Allen v. Tucker et al

Filing 91

OPINION AND ORDER ADOPTING RECOMMENDATIONS IN PART AND GRANTING IN PART AND DENYING IN PART MOTIONS TO DISMISS: The Court OVERRULES Mr. Allen's Objections (#84), ADOPTS the July 14, 2015 Recommendation 79 , and GRANTS Ms. Alvarado's Motion to Dismiss 47 . The Court OVERRULES IN PART and SUSTAINS IN PART Mr. Allen's Objections (#87, 88, 89 ), OVERRULES IN PART and SUSTAIN IN PART Defendants' Tucker, Batulis, and McAvoy' s Objections (#86), and ADOPTS IN PART and DECLINES IN PART the July 30, 2015 Recommendation 82 . The Court GRANTS IN PART the Defendants' Motion to Dismiss 58 , dismissing all claims against Defendants Santini, He ndricks, and McAvoy, and DENIES IN PART the motion, insofar as the claims against Defendants Tucker, Batulis, and Rogers will proceed. The caption of this case is amended to omit Defendants Alvarado, Santini, Hendricks, and McAvoy. Mr. Allen 's Motion to Amend 49 is DENIED without prejudice. The Court OVERRULES Mr. Allen's Objections (#90) and AFFIRMS the Magistrate Judge's August 14, 2015 Order (#85). by Chief Judge Marcia S. Krieger on 9/29/15.(msksec, )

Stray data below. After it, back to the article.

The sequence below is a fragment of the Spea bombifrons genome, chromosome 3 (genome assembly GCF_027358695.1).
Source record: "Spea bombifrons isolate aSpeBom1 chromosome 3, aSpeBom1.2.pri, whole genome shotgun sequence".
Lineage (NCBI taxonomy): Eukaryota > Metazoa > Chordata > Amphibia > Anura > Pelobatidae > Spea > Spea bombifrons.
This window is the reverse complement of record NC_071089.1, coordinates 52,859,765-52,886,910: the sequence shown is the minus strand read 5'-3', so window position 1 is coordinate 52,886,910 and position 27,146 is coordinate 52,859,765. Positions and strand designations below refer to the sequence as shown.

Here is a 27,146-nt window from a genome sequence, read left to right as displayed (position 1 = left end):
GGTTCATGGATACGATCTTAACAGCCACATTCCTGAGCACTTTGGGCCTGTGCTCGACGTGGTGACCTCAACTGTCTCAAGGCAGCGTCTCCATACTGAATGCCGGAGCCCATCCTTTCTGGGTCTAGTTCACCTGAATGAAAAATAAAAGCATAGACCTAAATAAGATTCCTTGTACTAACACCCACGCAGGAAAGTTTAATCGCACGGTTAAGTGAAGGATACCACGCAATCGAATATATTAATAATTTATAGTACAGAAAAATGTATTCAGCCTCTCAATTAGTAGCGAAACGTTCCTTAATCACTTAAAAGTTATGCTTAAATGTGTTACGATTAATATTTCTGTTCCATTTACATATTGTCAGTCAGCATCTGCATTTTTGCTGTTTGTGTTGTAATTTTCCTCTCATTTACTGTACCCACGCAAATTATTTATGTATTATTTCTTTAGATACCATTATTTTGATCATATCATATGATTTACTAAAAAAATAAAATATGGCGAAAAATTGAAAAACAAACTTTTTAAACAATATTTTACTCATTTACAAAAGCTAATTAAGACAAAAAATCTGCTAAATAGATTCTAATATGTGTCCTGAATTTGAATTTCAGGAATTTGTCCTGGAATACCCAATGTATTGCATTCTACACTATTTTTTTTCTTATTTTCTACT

Download PDF